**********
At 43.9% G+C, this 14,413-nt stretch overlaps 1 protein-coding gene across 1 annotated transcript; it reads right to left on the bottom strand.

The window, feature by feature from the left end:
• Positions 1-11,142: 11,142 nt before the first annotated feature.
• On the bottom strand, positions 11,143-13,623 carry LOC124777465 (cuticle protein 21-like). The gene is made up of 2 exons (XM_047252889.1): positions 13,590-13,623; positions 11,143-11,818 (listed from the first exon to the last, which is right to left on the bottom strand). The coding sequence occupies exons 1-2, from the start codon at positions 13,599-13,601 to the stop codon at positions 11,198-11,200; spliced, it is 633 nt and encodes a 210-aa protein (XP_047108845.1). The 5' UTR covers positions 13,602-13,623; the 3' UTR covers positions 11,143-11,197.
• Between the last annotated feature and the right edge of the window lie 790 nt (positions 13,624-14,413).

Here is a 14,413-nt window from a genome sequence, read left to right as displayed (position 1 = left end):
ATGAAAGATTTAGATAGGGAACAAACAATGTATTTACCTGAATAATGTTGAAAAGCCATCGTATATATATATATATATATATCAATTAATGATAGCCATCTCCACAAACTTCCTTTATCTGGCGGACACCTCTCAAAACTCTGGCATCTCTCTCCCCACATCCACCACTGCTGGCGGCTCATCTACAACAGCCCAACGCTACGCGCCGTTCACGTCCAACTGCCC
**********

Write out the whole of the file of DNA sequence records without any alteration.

At 43.9% G+C, this 14,413-nt stretch overlaps 1 protein-coding gene across 1 annotated transcript; it reads right to left on the bottom strand.

The window, feature by feature from the left end:
• Positions 1-11,142: 11,142 nt before the first annotated feature.
• On the bottom strand, positions 11,143-13,623 carry LOC124777465 (cuticle protein 21-like). The gene is made up of 2 exons (XM_047252889.1): positions 13,590-13,623; positions 11,143-11,818 (listed from the first exon to the last, which is right to left on the bottom strand). The coding sequence occupies exons 1-2, from the start codon at positions 13,599-13,601 to the stop codon at positions 11,198-11,200; spliced, it is 633 nt and encodes a 210-aa protein (XP_047108845.1). The 5' UTR covers positions 13,602-13,623; the 3' UTR covers positions 11,143-11,197.
• Between the last annotated feature and the right edge of the window lie 790 nt (positions 13,624-14,413).

Here is a 14,413-nt window from a genome sequence, read left to right as displayed (position 1 = left end):
ATGAAAGATTTAGATAGGGAACAAACAATGTATTTACCTGAATAATGTTGAAAAGCCATCGTATATATATATATATATATATCAATTAATGATAGCCATCTCCACAAACTTCCTTTATCTGGCGGACACCTCTCAAAACTCTGGCATCTCTCTCCCCACATCCACCACTGCTGGCGGCTCATCTACAACAGCCCAACGCTACGCGCCGTTCACGTCCAACTGCCC